Artist: Emily Kame Kngwarreye

Emily Kame Kngwarreye
Photograph by Greg Weight

Emily Kame Kngwarreye
1910 - 1996
Emily Kngwarreye is one of the most important abstract painters of the 20th century and one of the most significant artists that Australia has ever produced. Her painting was inspired by what she knew: her dreaming, her cultural life as an Aboriginal elder and the natural world that surrounded her. Throughout their history, Aboriginal people have used various forms of dynamic artistic expression, including body and sand paintings, to reflect their unique perception of the world.

Emily shifted her style from dots to gestural brush strokes that echoed the lines painted on women's breasts and shoulders for traditional ceremonial performances. Although Aboriginal art has often been classified as 'primitive art' in comparison to Western Art.  Emily's strikingly modern and beautifully innovative works were created in an environment far away from the influence of the Western Art tradition. Emily's genius was nurtured in the Australian outback and her world provides a wealth of inspiration.


Emily Kame Kngwarreye - Big Yam Dreaming 1995
Synthetic polymer paint on canvas - Approx 291 x 801 cm

Emily Kame Kngwarreye painted her Big Yam Dreaming in 1995 at Utopia in central Australia.

The subject is her major Dreaming story of the yam and its connection to her ancestral country of Alhalkere. Emily painted many works about the yam plant, a primary source of food for the Aboriginal people. Like many Aboriginal artists, Emily often sang the songs about  Yam Dreaming while painting.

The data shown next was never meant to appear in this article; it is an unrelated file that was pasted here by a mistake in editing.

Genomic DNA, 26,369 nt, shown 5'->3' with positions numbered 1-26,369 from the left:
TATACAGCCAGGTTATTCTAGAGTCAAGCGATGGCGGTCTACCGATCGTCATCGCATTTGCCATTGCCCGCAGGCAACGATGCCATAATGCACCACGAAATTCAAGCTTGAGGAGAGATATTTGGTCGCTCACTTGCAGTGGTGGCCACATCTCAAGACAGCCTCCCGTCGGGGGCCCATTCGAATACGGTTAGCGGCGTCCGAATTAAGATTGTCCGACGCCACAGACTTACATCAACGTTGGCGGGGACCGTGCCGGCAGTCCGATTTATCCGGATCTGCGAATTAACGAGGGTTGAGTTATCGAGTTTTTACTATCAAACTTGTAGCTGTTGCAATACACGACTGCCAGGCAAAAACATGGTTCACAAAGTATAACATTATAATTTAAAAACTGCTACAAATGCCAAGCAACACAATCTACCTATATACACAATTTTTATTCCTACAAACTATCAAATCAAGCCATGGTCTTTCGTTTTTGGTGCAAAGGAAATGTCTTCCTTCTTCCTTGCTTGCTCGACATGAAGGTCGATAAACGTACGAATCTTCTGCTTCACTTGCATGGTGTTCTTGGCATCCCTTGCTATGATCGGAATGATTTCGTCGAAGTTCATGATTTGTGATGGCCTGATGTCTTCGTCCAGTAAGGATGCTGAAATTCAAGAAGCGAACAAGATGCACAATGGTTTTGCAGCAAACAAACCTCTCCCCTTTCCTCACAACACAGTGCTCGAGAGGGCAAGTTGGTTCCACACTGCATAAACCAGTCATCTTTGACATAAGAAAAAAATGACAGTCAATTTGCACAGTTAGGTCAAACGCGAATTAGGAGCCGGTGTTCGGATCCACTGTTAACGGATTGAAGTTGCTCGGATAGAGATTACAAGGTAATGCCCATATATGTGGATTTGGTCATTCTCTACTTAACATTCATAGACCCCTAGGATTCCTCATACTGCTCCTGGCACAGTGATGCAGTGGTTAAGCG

Emily Kngwarreye, Kame Awely

Emu Woman 1988–89
Synthetic polymer paint on canvas, 92.0 x 61.0cm

"Emily Kngwarreye's paintings are a response to the land and the spiritual forces which imbue it; the contours and formations of the landscape, climatic changes, the parched earth and flooding rains, the shapes and patterns of seeds and plants."

 From a biography of Emily Kngwarreye at the National Gallery of Australia at the National Gallery of Australia.

 Utopia panels, 1996, 263.2×87.0 cm,
Emily Kame Kngwarreye, Licensed Viscopy, 2007

Awelye, 1995
Synthetic polymer paint on Belgian linen
90 x 150 cm


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